I should be happy, really I should. After seven years of talking about it, my DH has finally agreed to opening a bed and breakfast. We have three empty bedrooms on the second floor, after all, a cool historic location, and lots of energy for a couple of fifty-somethings. We like to wake up early, and we know something about preparing food for a crowd. The city is planning to build a walking trail right past our house.
Next step: get the rooms ready. Remove personal items belonging to our children. Start with DD's beautiful tower bedroom, dubbed the "Princess Room" by her little cousins, who love to stay there.
Forgive me if I have told this story before. When I was expecting our first child, I fixed up a lovely nursery in yellow, turquoise and pink. This was in our little house in College Park, Maryland. When our darling daughter was born, she slept in said sweet nursery for five months before we moved to the Comoro Islands. Nothing fit in our new home in the tropics and despite all my best efforts, the little nest I had made for our firstborn was gone.
Fast forward sixteen years or so, to our move to our current castle. We built another nest for our baby girl, now a junior in high school, with sparkly lace curtains and the period-inappropriate bamboo floors she wanted. Her dad bought an ugly black metal bunk bed while I was away in Washington, but I dressed it in lavender, mint green and pink. The ceiling fan was ultra-modern, the fixtures brushed aluminum.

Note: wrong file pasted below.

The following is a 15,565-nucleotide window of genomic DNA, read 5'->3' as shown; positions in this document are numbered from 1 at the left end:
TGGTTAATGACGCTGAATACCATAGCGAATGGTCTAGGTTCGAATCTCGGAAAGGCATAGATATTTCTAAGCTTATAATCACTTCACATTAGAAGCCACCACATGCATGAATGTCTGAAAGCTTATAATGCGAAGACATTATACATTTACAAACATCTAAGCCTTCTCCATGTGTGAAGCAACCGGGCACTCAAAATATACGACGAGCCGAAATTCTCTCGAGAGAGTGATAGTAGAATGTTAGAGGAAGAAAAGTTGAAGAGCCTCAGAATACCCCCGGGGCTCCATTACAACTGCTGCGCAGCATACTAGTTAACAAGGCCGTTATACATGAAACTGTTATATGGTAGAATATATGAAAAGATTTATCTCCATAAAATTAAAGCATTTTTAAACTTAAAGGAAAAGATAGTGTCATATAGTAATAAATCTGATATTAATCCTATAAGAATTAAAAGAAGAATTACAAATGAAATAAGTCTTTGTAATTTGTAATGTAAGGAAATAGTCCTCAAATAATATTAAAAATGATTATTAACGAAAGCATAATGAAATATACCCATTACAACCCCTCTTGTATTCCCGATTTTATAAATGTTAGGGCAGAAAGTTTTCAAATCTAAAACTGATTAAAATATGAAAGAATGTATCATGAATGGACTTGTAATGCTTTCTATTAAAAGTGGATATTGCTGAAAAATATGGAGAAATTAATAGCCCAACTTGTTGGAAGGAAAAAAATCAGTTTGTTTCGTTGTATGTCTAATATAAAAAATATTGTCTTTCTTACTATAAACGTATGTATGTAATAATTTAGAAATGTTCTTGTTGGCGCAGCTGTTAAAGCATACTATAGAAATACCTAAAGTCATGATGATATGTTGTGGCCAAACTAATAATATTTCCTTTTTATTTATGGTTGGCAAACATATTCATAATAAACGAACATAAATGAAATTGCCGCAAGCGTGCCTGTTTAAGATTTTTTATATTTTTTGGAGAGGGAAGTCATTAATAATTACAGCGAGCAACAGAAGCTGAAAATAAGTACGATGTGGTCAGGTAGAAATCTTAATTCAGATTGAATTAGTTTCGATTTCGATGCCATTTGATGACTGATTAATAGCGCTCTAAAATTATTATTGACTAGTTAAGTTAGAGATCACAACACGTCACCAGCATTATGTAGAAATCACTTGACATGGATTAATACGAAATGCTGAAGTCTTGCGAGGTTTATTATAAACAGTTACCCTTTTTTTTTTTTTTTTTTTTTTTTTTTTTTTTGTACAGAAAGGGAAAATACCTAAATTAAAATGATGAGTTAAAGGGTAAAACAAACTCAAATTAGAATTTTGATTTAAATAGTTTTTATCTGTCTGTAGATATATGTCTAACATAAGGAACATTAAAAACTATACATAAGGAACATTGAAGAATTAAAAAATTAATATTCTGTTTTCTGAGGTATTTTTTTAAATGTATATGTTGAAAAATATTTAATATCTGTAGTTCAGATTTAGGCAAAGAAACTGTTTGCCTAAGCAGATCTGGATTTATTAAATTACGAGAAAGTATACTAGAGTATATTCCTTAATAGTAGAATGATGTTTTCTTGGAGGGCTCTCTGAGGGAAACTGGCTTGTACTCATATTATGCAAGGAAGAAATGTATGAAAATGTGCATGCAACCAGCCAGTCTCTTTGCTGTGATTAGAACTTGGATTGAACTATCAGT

You can guess what happened. DD lived in that room all of six months before heading out to spend her senior year in France. I stood in the princess's empty tower, on those bamboo floors, under that ceiling fan, and mourned.
Still, during her four years at the state university thirty miles up the road, our daughter came home frequently to recharge her batteries within the round green walls of her tower. For five years, she brought the love of her life, in whom I invested emotionally, too, and then suddenly he wasn't the love of her life anymore, and we both mourned the loss.
Every time DD came and went, more and more stuff got left behind. Journals. Sketchbooks. Jewelry. Posters. Class notes. Guitar chords. Lots of rocks. A Dremel drill, unused, that her dad bought her for making jewelry with the rocks. Photographs of her former love.
And now it is my job to sort through all that stuff and leave only the things that a stranger might understand and appreciate. I worked valiantly for several hours, traveling randomly through various episodes in the life of our little girl, now an independent young woman whom we are fiercely proud of, and now it is all too much, and I can't bear to put one more thing in a plastic tub today.
The princess has left the building.